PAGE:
Readers Corner

 
 
 

Eternal truth about love By Dennis Byrne

"Dad,” Kati asked me, “George and I love Lisa so much, can we possibly love our new baby as much?”

Ah yes, the old “is-there-enough-love-to-go-around?” question.

Kati and her husband, George, expecting their second child, came right out with the question. Children have asked it for ages, and now, not too distant from their own childhood, Kati was asking it again. “Do Mom and Dad love me as much as [fill in the name of the sibling]?”

There it is, the stiletto that every parent fears, because every parent has been a child and knows the perception of being at the bottom of love’s totem pole. It doesn’t matter if the parent came from a one-child family. The question then simply becomes a variation of “Do they really love me?”

J’accuse. “Mommy, if you love me as much as Tommy, why did he get more Christmas presents?” “Daddy, if you love me as much as Sally, why did she have more friends at her party?”

“Why did you go to her soccer game, but not my baseball game?” “Why does he get to sit next to the window?” “Why doesn’t she have to take out the trash?” “Why doesn’t he have to put away the dishes?” “Why is his room bigger?”

They may not come right out and say it, directly accusing you of loving one more than another. Kati says now that she never thought we loved one more than the other. It’s just that her brother Don always seemed to be able to get us to buy him better clothes. He was better at outfoxing us, I guess.

If it were up to me, I’d ban Cinderella. Every kid imagines himself or herself as the little char girl scrubbing her fingers to the bone while the favored bratty stepsisters dine on pâté de foie gras. We never hear what happens to those nasty sisters after Prince Charming comes along to rescue Cinderella. But we know that in every kid’s mind, the sisters are condemned to grovel in a shack in the dark and moldy shadow of Cinderella’s grand palace. It is not enough to win, it also is necessary for the other sibling to suffer grave humiliation in losing.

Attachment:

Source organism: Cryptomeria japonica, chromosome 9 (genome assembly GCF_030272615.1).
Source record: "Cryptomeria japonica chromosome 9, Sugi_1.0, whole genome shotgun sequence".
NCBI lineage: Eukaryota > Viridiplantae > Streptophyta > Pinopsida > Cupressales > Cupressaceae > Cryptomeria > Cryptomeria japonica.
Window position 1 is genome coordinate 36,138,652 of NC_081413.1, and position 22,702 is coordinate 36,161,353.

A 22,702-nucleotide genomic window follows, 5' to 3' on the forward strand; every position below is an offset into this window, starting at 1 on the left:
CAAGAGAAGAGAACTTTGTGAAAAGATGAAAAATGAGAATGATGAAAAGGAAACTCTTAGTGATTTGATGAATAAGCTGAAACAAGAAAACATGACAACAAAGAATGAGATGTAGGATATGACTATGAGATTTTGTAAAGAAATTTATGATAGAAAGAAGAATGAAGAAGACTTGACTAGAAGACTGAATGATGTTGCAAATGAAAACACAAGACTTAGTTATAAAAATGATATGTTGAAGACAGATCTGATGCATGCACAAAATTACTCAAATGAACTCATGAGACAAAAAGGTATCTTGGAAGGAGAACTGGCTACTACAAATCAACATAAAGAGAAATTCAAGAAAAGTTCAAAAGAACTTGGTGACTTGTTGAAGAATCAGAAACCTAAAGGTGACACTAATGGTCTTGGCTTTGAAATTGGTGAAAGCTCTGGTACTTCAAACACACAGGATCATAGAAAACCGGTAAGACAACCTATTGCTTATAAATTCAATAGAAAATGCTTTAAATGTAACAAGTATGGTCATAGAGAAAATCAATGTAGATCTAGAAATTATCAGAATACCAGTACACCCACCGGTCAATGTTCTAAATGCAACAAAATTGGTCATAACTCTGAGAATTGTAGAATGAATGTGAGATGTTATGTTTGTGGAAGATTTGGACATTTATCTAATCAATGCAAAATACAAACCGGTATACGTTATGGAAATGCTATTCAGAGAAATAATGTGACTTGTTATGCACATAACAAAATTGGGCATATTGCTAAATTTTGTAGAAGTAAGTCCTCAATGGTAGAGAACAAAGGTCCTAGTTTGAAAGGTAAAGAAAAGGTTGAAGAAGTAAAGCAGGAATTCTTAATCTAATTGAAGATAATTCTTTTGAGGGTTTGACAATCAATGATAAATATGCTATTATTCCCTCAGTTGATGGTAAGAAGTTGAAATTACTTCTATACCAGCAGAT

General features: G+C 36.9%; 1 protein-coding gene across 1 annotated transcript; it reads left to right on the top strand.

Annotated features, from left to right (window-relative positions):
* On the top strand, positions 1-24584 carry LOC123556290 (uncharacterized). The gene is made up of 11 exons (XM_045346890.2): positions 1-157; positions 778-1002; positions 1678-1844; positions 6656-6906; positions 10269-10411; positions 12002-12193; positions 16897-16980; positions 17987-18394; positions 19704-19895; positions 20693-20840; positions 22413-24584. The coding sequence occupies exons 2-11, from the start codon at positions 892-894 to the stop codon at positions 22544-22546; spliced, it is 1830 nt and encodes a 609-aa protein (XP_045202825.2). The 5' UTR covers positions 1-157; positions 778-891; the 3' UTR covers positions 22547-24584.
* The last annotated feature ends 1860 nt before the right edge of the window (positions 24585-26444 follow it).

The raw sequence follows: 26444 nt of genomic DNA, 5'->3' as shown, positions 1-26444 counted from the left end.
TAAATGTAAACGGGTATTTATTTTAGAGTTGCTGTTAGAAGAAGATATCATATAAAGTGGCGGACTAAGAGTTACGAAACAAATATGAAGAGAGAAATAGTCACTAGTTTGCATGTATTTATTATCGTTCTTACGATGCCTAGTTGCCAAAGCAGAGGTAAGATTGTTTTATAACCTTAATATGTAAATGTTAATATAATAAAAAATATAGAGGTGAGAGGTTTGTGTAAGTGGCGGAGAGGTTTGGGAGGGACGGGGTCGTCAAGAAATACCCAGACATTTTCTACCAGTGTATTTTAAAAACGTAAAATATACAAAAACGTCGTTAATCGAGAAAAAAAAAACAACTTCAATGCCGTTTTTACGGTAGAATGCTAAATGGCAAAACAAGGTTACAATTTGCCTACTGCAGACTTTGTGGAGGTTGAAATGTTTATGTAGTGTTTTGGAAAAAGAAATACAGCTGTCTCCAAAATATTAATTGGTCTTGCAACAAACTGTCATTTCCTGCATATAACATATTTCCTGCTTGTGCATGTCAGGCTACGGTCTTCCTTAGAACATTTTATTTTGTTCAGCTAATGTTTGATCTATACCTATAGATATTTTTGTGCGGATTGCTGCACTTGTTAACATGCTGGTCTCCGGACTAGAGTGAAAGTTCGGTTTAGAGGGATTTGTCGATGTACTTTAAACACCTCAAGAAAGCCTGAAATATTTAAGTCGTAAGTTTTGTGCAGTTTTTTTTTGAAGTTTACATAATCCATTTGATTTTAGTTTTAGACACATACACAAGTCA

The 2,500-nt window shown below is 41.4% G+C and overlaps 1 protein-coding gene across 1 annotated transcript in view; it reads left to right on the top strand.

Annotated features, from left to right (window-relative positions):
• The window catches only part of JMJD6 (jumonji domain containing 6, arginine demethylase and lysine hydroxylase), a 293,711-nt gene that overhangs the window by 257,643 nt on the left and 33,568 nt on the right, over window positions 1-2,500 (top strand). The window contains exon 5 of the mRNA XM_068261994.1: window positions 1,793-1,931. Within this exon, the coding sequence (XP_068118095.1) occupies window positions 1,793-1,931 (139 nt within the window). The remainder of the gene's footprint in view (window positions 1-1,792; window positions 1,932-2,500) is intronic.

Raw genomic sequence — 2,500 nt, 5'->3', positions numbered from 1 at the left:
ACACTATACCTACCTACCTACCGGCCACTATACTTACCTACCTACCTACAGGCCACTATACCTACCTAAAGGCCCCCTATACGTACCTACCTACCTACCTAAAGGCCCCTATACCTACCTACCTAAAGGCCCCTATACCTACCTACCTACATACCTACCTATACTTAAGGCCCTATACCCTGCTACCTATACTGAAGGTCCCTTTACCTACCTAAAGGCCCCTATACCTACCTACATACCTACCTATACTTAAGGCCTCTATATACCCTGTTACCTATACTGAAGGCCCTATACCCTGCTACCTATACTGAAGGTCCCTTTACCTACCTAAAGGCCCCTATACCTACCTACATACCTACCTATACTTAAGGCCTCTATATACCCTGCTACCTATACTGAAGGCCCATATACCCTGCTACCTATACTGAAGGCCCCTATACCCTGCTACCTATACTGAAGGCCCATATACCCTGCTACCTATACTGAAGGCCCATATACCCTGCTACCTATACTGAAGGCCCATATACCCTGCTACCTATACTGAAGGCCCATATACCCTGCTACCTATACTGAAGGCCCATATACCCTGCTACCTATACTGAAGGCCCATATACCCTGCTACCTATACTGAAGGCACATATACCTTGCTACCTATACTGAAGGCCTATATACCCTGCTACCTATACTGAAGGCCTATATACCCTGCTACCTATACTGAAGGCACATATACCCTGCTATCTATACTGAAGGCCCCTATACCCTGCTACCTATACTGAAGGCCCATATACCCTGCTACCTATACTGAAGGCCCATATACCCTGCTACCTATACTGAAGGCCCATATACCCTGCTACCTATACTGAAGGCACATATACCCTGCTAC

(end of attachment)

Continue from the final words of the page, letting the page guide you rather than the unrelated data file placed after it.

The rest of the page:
The problem is eternal, or at least as old as Cain and Abel. Children have this notion that love is divisible, like a chocolate cake. Only so much to go around. It must be ladled out in equal portions. If I don’t get mine now, I won’t get any.

An interesting thing happens, though, when children turn into adults having children. They suddenly discover that they don’t love each other less when the first child arrives; they love each other more. And when the second child arrives, they all love each other more.

Kati and George now have their second daughter, Leia, born a mere 16 months after Lisa. The thinking was that if they were born close enough together, they would grow up pals. Which raised the question: “Have you guys grown so old that you have forgotten your own childhood?” But Kati and George are right. Because what they obviously have discovered is an eternal truth about love: It is indivisible. There is enough to go around. In fact, there is more than enough to go around.

Love works that way. Giving out love doesn’t empty the vessel. In a strange kind of physics, it makes the vessel overflow. The more love you give, the more you have, and then the more you have left to give, in an unending upward spiral. Another truth: You love one child differently, not more or less, than the other. Just as you love a spouse, a parent or a friend differently.

At Kati’s and George’s, the eyes of the assembled grandparents, aunts and uncles are focused on Lisa as she builds her vocabulary. “Two,” she shouts out, to applause and praise. Her eyes twinkle and her smile broadens. As the hubbub quiets down and she lets out another “Two!” Another burst of applause. Quiet returns, and then she blasts out another “Two!”

She’s oblivious of any concept of “two” but quite aware of what she learned: How to get the approval of a roomful of people. We know that; makes no difference. We love to be used.

And in turn, we shower more love on Leia, relaxed in someone’s arms, her head bobbing in wonder at all the noise. For Lisa, it may be the first stirrings of the thought that she has to get a leg up on Leia, For Leia, it may mean that Lisa is princess. Never too young to suspect a rivalry, I guess.

But for George and Kati, for the grandmas and grandpas, for the aunts and uncles, it is a recycling of one of life’s great mysteries. And a joyful reminder of all the love that we have to give. Even if not in precisely equal amounts.

 

 

Dennis Byrne is a public affairs consultant, Chicago Tribune columnist and very proud grandpa of two.

 

 
 







 
 
 
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